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My main research interest is understanding the role of gas in galaxies and its connection with their properties and environment. I carried out state-of-the-art, legacy surveys using the largest radio telescopes in the world to investigate how cold gas – the raw fuel for star formation – cycles in and out of galaxies. I led the GALEX Arecibo SDSS Survey (GASS) and its low-mass extension, xGASS (http://xgass.icrar.org), which measured the atomic hydrogen properties of 1200 galaxies, and played a key role in xCOLD GASS, the molecular gas follow-up survey with the IRAM 30m telescope in Spain. These surveys (~2300 hr of telescope time in total) delivered the deepest observations of cold gas in the local Universe, uniquely probing the vastly unexplored gas-poor regime and yielding strong constraints to theoretical models and simulations of galaxy evolution. I also led the HIGHz survey, currently the largest sample of galaxies at redshift z>0.2 with measured atomic and molecular hydrogen masses, and pioneered the application of spectral stacking to the study of gas scaling relations.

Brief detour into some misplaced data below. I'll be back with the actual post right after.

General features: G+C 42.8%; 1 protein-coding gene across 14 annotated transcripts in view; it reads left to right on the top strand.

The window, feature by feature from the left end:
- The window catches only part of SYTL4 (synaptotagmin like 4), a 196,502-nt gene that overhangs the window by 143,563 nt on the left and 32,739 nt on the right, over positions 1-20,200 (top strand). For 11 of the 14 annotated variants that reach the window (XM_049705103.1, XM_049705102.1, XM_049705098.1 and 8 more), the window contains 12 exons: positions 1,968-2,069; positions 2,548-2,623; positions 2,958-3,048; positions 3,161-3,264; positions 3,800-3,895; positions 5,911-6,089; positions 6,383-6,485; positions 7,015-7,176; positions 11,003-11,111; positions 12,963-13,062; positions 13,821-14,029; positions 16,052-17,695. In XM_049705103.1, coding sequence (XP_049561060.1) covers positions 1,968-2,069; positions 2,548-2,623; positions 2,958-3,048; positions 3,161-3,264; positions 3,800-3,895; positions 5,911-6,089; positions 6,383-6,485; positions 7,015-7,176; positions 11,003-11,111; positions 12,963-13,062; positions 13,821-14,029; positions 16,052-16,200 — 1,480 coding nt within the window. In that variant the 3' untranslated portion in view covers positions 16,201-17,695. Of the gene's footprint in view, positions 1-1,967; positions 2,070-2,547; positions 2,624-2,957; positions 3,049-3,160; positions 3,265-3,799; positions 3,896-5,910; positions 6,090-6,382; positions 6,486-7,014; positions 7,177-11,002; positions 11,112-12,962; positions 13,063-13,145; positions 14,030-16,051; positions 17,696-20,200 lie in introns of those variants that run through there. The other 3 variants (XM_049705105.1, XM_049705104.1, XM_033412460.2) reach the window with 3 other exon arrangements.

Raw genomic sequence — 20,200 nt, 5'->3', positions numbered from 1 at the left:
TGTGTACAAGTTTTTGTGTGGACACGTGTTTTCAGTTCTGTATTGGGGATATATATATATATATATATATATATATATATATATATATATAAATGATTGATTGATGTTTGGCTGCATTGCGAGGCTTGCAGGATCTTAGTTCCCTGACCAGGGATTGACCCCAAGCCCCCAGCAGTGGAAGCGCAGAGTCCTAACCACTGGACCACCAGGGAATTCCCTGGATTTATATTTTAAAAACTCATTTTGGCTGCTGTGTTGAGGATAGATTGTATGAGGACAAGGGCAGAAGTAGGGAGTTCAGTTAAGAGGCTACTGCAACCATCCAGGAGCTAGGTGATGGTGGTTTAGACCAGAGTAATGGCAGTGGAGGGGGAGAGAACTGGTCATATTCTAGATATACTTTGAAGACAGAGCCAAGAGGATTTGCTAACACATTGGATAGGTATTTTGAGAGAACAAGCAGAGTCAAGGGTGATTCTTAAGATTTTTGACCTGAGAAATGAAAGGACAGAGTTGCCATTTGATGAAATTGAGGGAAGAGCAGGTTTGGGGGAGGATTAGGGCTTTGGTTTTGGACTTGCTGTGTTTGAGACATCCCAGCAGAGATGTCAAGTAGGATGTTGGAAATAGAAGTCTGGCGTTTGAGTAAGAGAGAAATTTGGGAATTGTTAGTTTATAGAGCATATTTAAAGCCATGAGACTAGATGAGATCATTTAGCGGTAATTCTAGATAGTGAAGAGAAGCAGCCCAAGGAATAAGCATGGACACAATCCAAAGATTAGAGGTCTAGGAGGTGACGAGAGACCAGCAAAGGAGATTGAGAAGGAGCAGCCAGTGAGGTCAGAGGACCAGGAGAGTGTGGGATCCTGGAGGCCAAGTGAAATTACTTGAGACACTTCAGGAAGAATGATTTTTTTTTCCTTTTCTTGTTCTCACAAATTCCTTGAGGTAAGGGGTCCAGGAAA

I currently co-lead WALLABY (https://wallaby-survey.org), a transformational survey on the Australian SKA Pathfinder (ASKAP) that will provide the largest census of atomic hydrogen in the local Universe ever done, and MAUVE (https://mauve.icrar.org), a large program on the European Southern Observatory’s Very Large Telescope designed to track the influence of the environment on the gas-star formation cycle of cluster galaxies during their infall.

Prior to joining ICRAR/UWA in September 2015, I held postdoctoral positions at the Arecibo Observatory in Puerto Rico (USA) and Max Planck Institute for Astrophysics in Garching (Germany), and took up a prestigious Future Fellowship at Swinburne University in Melbourne. I obtained my PhD in Astronomy in 2005 from Cornell University.

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